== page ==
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Tips for Owners with Pet Allergies

allergic-to-petsAllergies to dogs, cats, and other furry household critters are extremely common. While your allergist probably recommends that you get rid of your pets, many owners are unwilling to do so because of the close bond that they have with them. So, many pet owners are left asking if there’s any way to make a dog or cat less likely to trigger allergic symptoms. Thankfully, the answer to this question is yes.

First of all, while there is no truly hypoallergenic breed of dog or cat, there are a few things to be aware of if you are selecting a new pet:

  • Avoid animals with known skin problems. The increased self-grooming, flaking, and shedding that are part of many canine and feline skin diseases will probably make your allergies worse.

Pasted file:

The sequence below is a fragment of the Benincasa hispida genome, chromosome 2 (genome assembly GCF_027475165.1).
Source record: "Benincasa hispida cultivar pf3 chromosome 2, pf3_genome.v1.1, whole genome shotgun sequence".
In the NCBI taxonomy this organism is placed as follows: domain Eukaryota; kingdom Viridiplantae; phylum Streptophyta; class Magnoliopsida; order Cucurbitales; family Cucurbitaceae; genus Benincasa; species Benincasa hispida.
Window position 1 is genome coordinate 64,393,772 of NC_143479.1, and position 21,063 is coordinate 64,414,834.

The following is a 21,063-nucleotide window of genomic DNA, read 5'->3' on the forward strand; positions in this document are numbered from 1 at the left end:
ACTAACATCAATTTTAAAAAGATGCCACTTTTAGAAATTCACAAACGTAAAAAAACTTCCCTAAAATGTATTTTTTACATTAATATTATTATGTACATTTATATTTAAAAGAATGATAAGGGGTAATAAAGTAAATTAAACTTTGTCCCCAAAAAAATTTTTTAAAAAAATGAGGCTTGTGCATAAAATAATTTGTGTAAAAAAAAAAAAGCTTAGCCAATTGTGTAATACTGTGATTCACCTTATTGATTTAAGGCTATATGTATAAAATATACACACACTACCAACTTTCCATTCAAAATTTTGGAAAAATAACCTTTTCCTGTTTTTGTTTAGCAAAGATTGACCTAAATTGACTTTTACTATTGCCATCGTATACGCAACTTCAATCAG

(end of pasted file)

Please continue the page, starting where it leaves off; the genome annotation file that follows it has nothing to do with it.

• Test your reaction to a potential new pet. Within a particular group of dogs (regardless of breed) your reaction to different individuals will differ greatly. If after a brief snuggle you are a sneezy, sniffly, eye-watering mess–this is probably not the pet for you. But, a few days later (after you’ve recovered!) you might try again with a different dog or cat that is just as charming and doesn’t incite such a severe reaction.

Once a pet is in your home, regular baths are important to remove saliva and dandruff from the coat.

It’s best to bathe your pet weekly using a shampoo that will not cause dry out your pet’s skin and coat. Good products to try are gentle, hypoallergenic shampoos that contain omega 3 fatty acids, oatmeal, or other moisturizing agents.

Other recommendations include:

  • Play with your pet outdoors as much as possible
  • Wash your hands after playing or touching your pet
  • Wash your pet’s bedding weekly
  • Do not allow pets in your bedroom
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